The Compagnie des Petits-Champs (whose production L’Épreuve by Marivaux was part of Seuls en Scène 2013) will return to Princeton to present Le Voyage en Uruguay (The Trip to Uruguay) by Clément Hervieu-Léger on October 9 and 10 at 8:00 p.m., and Répertoires: A Staged Reading based on the Drama Classes of Louis Jouvet at the Conservatoire National Supérieur d’Art Dramatique on October 11 at 6:00 p.m. and 9:00 p.m. Both shows will be performed at Whitman College Class of 1970 Theater.

In Le Voyage en Uruguay, Hervieu-Léger, a member of the Comédie-Française, revisits the story of an ancestor who brought Norman cattle from across the sea in order to establish a livelihood in a new country. Actor and director Daniel San Pedro, who co-founded the Compagnie des Petits-Champs with Hervieu-Léger, will direct Le Voyage en Uruguay, which is at its core a family history. Guillaume Ravoire, a recent graduate of the Conservatoire National Supérieur d’Art Dramatique, will perform this newly written monologue, which will premiere in Princeton before opening in November in France.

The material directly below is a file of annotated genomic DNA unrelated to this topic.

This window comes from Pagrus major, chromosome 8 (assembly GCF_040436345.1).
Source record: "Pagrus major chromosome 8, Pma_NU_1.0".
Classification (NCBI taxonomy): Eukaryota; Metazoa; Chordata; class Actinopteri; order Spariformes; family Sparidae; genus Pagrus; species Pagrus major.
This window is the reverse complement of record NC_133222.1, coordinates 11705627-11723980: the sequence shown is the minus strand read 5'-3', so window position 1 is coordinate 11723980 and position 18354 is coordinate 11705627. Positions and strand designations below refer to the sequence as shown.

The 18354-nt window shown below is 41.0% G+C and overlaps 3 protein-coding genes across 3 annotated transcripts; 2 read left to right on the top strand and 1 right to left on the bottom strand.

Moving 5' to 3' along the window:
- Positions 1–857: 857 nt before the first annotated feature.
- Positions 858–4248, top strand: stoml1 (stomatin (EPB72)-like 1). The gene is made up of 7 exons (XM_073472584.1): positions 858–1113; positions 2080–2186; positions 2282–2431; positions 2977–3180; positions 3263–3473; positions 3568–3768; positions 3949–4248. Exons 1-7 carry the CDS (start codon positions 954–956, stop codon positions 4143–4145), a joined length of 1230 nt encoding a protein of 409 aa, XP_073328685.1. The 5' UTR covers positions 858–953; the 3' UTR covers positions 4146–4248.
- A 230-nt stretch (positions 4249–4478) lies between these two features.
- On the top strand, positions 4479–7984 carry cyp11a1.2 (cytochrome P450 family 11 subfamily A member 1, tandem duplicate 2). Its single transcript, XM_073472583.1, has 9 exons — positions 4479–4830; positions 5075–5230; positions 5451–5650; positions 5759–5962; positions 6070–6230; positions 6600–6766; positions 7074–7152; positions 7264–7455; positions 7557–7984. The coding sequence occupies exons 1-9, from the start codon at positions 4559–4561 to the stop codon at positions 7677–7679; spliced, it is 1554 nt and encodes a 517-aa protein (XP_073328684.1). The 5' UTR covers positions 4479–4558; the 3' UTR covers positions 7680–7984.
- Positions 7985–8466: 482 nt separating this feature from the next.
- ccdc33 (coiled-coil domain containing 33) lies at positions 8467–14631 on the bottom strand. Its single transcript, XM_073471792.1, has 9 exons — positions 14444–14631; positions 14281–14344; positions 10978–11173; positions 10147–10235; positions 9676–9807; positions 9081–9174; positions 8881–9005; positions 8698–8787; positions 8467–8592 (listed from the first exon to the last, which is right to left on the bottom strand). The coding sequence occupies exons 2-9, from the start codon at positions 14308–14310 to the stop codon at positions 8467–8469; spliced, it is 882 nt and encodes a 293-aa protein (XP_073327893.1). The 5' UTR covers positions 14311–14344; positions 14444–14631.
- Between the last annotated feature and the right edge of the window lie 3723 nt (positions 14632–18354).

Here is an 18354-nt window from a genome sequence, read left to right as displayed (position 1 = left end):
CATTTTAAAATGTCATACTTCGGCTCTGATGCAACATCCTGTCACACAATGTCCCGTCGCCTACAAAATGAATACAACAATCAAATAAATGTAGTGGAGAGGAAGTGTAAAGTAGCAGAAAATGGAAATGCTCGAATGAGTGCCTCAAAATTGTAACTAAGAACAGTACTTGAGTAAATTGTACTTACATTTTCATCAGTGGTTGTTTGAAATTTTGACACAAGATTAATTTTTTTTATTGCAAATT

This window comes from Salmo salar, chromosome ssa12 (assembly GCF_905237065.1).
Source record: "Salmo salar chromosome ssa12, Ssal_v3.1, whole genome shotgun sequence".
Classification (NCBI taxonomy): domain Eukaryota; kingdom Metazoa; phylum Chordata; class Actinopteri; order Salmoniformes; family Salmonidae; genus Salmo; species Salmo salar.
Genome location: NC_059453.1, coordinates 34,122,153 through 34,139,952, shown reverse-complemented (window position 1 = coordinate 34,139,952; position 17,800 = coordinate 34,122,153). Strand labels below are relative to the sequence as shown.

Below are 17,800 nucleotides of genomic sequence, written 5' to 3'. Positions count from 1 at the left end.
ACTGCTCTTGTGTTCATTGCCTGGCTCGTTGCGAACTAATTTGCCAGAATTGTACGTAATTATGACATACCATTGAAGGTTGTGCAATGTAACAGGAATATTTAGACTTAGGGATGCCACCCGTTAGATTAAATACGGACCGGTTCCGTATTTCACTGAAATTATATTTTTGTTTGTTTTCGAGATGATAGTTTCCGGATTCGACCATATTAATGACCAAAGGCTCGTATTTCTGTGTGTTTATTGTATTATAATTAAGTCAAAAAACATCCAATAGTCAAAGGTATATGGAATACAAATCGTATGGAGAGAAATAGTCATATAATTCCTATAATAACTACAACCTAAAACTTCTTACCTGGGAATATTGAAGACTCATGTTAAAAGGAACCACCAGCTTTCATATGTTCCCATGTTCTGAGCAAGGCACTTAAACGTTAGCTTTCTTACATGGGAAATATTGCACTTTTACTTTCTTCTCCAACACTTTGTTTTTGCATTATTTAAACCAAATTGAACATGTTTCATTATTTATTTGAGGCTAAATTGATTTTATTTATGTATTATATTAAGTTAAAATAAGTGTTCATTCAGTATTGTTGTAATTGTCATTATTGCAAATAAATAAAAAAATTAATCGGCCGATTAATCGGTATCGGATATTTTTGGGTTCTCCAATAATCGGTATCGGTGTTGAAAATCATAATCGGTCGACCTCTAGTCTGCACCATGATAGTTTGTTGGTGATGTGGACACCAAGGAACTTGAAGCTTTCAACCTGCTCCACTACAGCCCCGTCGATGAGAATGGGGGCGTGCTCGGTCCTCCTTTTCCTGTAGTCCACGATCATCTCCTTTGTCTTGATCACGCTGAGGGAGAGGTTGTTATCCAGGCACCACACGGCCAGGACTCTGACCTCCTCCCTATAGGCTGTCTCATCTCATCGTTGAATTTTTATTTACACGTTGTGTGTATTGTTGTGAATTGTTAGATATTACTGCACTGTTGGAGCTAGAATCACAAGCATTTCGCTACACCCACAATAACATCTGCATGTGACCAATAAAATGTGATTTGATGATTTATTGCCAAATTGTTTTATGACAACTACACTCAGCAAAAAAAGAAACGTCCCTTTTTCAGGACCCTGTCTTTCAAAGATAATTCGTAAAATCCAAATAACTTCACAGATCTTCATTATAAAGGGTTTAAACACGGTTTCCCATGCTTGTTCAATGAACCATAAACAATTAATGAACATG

Compagnie des Petits-Champs’ week-long residency will conclude with a staged reading featuring the company’s actors and directors. Comédie-Française member Loïc Corbery, will return to Princeton alongside Audrey Bonnet, a renowned stage performer who won the Best Actress Award in 2013 at les Palmarès du Théâtre, the French equivalent of the Tony Awards. Corbery often collaborates with Hervieu-Léger who recently directed him in the role of Alceste in Le Misanthrope at the Comédie-Française. Bonnet is a member of the Compagnie des Petits-Champs. Last season, she led the company’s production of Yerma by Frederico Garcia Lorca, directed by San Pedro. Répertoires will highlight excerpts from classes by Louis Jouvet, a renowned director, actor and master teacher at the Conservatoire and one of the premiere artists of the French theater in the years before the Second World War. A selection of classical scenes by Racine, Molière and Beaumarchais will complement Jouvet’s texts.